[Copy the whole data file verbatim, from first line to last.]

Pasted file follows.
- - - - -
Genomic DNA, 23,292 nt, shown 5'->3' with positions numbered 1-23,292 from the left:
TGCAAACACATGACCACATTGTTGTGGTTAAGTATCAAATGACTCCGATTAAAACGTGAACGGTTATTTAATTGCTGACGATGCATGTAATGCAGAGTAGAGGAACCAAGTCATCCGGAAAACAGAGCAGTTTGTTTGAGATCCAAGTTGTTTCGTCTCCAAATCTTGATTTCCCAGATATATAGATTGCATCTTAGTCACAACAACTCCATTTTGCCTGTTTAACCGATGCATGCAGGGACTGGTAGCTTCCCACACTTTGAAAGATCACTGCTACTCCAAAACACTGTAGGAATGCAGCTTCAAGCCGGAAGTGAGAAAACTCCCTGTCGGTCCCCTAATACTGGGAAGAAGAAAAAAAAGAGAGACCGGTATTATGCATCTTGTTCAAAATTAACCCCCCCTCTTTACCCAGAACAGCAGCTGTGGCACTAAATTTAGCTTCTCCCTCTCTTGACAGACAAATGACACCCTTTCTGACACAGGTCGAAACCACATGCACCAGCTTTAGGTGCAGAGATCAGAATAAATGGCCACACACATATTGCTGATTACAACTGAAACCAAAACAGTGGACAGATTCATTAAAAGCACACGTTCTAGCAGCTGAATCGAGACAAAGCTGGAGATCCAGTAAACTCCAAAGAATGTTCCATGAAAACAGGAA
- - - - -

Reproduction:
Genomic DNA, 23,292 nt, shown 5'->3' with positions numbered 1-23,292 from the left:
TGCAAACACATGACCACATTGTTGTGGTTAAGTATCAAATGACTCCGATTAAAACGTGAACGGTTATTTAATTGCTGACGATGCATGTAATGCAGAGTAGAGGAACCAAGTCATCCGGAAAACAGAGCAGTTTGTTTGAGATCCAAGTTGTTTCGTCTCCAAATCTTGATTTCCCAGATATATAGATTGCATCTTAGTCACAACAACTCCATTTTGCCTGTTTAACCGATGCATGCAGGGACTGGTAGCTTCCCACACTTTGAAAGATCACTGCTACTCCAAAACACTGTAGGAATGCAGCTTCAAGCCGGAAGTGAGAAAACTCCCTGTCGGTCCCCTAATACTGGGAAGAAGAAAAAAAAGAGAGACCGGTATTATGCATCTTGTTCAAAATTAACCCCCCCTCTTTACCCAGAACAGCAGCTGTGGCACTAAATTTAGCTTCTCCCTCTCTTGACAGACAAATGACACCCTTTCTGACACAGGTCGAAACCACATGCACCAGCTTTAGGTGCAGAGATCAGAATAAATGGCCACACACATATTGCTGATTACAACTGAAACCAAAACAGTGGACAGATTCATTAAAAGCACACGTTCTAGCAGCTGAATCGAGACAAAGCTGGAGATCCAGTAAACTCCAAAGAATGTTCCATGAAAACAGGAA